HALALI AREA, ETOSHA NATIONAL PARK, NAMIBIA
FLAP-NECKED CHAMELEON, CHAMAELEO DILEPIS DILEPSIS

A flap-necked chameleon makes its way - step by step - across a gravel path in Namibia's Etosha National Park.

Chameleons are quiet the adorable miniature dragons, sporting an amazing set of unique features and behaviours: parot-like feet, seperately mobile and stereoscopic eyes, a very long highly modified extrutable tongue, a swaying gait, possesion of a prehensile tail, crests or horns on their distinctively shaped head and let us not forget its ability to change colors.

Chameleons have the most distinctive eyes of any reptile. The upper and lower eyelids are joined, with only a pinhole large enough for the pupil to see through. They can rotate and focus separately to observe two different objects simultaneously, this lets their eyes move independently from each other. This gives them a full 360-degree arc of vision around their body. When prey is located, both eyes can be focused in the same direction, giving sharp stereoscopic vision and depth perception.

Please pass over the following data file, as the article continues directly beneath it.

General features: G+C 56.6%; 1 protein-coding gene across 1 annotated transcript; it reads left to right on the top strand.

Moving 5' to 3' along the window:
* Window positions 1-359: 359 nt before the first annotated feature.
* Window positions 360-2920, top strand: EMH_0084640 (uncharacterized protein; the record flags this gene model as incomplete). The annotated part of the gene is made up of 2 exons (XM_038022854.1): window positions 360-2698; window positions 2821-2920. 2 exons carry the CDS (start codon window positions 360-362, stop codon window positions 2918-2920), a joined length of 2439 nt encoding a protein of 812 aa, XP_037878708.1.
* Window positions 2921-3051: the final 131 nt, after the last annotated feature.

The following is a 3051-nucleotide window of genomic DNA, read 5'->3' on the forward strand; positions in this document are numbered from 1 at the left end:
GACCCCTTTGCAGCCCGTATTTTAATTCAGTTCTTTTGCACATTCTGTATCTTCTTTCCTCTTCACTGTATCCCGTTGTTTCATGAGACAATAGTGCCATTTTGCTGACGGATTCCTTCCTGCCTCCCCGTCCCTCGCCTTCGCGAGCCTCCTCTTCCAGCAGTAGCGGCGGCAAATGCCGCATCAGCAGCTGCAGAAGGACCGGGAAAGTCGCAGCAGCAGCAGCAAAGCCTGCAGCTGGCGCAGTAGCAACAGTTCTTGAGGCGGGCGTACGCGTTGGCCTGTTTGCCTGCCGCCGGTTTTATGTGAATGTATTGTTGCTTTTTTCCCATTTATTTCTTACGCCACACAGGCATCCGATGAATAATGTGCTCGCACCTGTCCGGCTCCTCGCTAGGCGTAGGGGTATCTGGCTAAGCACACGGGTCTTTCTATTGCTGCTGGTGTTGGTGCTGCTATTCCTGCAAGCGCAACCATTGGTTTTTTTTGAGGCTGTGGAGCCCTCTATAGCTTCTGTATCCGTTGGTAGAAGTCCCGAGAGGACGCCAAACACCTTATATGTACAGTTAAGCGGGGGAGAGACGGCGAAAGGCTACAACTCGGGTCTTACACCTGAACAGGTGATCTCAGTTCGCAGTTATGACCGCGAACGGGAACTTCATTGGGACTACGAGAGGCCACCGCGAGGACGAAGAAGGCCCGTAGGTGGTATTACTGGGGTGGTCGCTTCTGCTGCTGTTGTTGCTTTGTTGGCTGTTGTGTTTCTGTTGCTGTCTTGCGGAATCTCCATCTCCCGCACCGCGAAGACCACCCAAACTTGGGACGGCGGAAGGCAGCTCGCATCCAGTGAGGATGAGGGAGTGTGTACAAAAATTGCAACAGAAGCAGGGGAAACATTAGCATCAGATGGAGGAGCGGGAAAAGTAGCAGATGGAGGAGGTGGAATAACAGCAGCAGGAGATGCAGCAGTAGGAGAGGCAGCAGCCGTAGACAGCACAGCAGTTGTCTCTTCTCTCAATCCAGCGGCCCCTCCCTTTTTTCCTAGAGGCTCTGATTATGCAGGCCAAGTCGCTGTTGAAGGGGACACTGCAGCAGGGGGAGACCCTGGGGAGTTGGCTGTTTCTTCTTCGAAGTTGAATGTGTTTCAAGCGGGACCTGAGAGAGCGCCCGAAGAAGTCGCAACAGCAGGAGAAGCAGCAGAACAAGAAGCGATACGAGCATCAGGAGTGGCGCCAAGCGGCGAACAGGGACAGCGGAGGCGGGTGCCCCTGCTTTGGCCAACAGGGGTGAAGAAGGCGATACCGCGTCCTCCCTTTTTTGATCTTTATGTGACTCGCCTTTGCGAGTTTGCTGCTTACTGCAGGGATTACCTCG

They walk like a dance, rocking back and forth at each step; this actually is meant to imitate a leaf moving eratically in the wind and apart from adapting its color to the surroundings helps the chameleons to hide from its enemies and also approach its prey within striking distance aka length of their sticky tongue.

Etosha is a very good place to see chameleons as they occasionally cross the gravel paths and are much better visible than in the dense thorny bushveld or dense rainforest vegetation they most often call their habitat. They are fairly slow but can speed up surprisingly when threatend. This fellow was just making his way across the path as I was heading back to the Halali rest camp for the midday siesta. Flap-necked chameleons do not have extensive color changing abilities like some of its tropical cousins, but they tend to get dark green to brown when annoyed. This one was cool, he did not really mind me as I approached slowly. I made a series of low angle shots to try and give the image the chameleons view (which would have been me once again flat on the scorching hot ground swallowing dust) and tell something about its peculiar walk.

While I did take some nice ones from the side seen in other galleries on this site I do like this one the best. Having the chameleon walk towards the camera and it turning away as it was lifting one leg, paired with the intense look and the tail held up for balance, makes it work.

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